Kavaca (कवच) or Kavacamudra is the name of a mudrā described in the Īśvarasaṃhitā 24.21-23.—Accordingly, “Two fingers beginning with the thumb and ending with the little finger, when formed separately into a casket with space in between, shall be in the small finger and other would respectively be the mudrās of śiras, śikhā, kavaca, (tanutrāt), protecting the body, astra and netra)”. Mūdra (e.g., Kavaca) is so called as it gives joy to the tattvas in the form of karman for those who offer spotless worship, drive out the defects which move about within and without and sealing up of what is done.

Pancaratra book cover
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Pancaratra (पाञ्चरात्र, pāñcarātra) represents a tradition of Hinduism where Narayana is revered and worshipped. Closeley related to Vaishnavism, the Pancaratra literature includes various Agamas and tantras incorporating many Vaishnava philosophies.

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India history and geogprahy

Source: Cologne Digital Sanskrit Dictionaries: Indian Epigraphical Glossary

Kavaca.—(SITI), same as Tamil tiru-kkoḻgai, the metallic cover exactly fitting the image of a deity; same as kholī, kholikā. Note: kavaca is defined in the “Indian epigraphical glossary” as it can be found on ancient inscriptions commonly written in Sanskrit, Prakrit or Dravidian languages.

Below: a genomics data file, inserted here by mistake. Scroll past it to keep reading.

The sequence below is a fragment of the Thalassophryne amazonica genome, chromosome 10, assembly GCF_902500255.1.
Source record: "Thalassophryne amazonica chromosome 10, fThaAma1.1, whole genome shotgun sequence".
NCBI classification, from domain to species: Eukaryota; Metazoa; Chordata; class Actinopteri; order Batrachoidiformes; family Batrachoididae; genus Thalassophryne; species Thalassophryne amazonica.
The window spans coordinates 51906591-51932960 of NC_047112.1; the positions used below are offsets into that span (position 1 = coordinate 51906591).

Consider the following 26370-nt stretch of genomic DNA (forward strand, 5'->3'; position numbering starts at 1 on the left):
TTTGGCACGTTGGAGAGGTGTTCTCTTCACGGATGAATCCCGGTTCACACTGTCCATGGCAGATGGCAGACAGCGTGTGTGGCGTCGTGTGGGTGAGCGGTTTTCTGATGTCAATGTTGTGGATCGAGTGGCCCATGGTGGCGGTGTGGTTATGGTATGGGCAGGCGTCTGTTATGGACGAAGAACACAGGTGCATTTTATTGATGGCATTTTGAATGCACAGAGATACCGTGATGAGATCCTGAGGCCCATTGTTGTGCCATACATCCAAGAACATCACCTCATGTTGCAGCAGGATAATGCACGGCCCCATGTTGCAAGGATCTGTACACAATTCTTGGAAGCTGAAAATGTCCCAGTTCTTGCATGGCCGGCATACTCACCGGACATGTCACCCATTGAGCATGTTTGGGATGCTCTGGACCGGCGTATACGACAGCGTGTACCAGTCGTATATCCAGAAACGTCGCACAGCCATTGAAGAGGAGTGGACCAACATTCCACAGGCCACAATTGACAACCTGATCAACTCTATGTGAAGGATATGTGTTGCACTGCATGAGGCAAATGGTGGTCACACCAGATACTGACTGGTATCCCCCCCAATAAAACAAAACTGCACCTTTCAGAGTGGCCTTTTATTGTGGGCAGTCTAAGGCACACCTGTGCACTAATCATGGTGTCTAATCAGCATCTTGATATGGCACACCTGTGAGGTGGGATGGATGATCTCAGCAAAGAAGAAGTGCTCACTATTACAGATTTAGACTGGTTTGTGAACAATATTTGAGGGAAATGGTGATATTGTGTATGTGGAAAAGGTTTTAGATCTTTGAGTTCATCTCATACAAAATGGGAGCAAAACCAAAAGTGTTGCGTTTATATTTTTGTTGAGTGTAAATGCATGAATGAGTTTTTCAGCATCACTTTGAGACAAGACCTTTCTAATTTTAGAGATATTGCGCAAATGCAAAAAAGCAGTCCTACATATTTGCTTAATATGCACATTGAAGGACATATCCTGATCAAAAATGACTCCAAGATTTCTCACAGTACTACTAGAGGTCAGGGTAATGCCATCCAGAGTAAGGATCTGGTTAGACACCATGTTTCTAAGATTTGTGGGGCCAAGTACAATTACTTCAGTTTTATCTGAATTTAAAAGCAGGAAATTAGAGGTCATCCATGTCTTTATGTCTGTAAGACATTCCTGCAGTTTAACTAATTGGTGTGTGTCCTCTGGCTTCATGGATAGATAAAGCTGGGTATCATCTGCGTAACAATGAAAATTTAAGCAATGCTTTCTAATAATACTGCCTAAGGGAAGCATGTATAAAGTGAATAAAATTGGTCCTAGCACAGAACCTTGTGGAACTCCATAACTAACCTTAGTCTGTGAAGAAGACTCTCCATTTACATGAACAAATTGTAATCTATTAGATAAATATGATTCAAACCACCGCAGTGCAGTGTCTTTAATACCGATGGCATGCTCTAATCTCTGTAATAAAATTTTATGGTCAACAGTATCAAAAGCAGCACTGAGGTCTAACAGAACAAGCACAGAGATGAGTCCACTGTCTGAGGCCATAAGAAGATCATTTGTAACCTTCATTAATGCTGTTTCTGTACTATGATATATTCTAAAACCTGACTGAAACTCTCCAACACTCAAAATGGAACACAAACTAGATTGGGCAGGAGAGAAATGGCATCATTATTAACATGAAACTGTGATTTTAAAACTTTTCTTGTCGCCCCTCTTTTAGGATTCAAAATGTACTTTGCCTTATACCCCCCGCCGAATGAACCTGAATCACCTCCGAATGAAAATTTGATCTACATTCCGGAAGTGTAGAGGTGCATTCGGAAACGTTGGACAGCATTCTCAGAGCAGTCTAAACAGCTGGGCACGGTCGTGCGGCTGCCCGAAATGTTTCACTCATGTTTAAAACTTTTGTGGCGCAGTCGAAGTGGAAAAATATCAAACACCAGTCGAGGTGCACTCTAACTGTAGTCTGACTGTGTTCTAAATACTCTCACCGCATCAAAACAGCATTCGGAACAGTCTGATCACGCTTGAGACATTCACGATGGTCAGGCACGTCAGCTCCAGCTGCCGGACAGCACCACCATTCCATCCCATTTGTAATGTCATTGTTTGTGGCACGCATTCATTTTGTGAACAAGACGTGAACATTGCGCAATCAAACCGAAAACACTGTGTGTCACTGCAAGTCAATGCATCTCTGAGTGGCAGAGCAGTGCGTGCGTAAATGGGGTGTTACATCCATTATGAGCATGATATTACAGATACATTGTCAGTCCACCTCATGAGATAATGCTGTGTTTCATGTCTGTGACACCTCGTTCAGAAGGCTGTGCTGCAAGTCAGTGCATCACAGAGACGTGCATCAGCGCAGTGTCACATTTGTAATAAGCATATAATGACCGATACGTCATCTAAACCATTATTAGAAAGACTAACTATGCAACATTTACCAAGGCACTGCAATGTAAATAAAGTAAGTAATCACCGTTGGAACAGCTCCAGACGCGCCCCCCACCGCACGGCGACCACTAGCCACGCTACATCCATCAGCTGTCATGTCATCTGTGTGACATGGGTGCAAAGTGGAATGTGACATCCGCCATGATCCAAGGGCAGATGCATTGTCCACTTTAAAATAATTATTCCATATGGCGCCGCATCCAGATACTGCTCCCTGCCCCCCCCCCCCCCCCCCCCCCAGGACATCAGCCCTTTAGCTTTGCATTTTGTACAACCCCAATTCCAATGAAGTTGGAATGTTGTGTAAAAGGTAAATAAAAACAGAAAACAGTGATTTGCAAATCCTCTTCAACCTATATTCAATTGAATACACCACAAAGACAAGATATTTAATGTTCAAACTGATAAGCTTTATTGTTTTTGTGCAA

India history book cover
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The history of India traces the identification of countries, villages, towns and other regions of India, as well as royal dynasties, rulers, tribes, local festivities and traditions and regional languages. Ancient India enjoyed religious freedom and encourages the path of Dharma, a concept common to Buddhism, Hinduism, and Jainism.

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Languages of India and abroad

Pali-English dictionary

Source: BuddhaSasana: Concise Pali-English Dictionary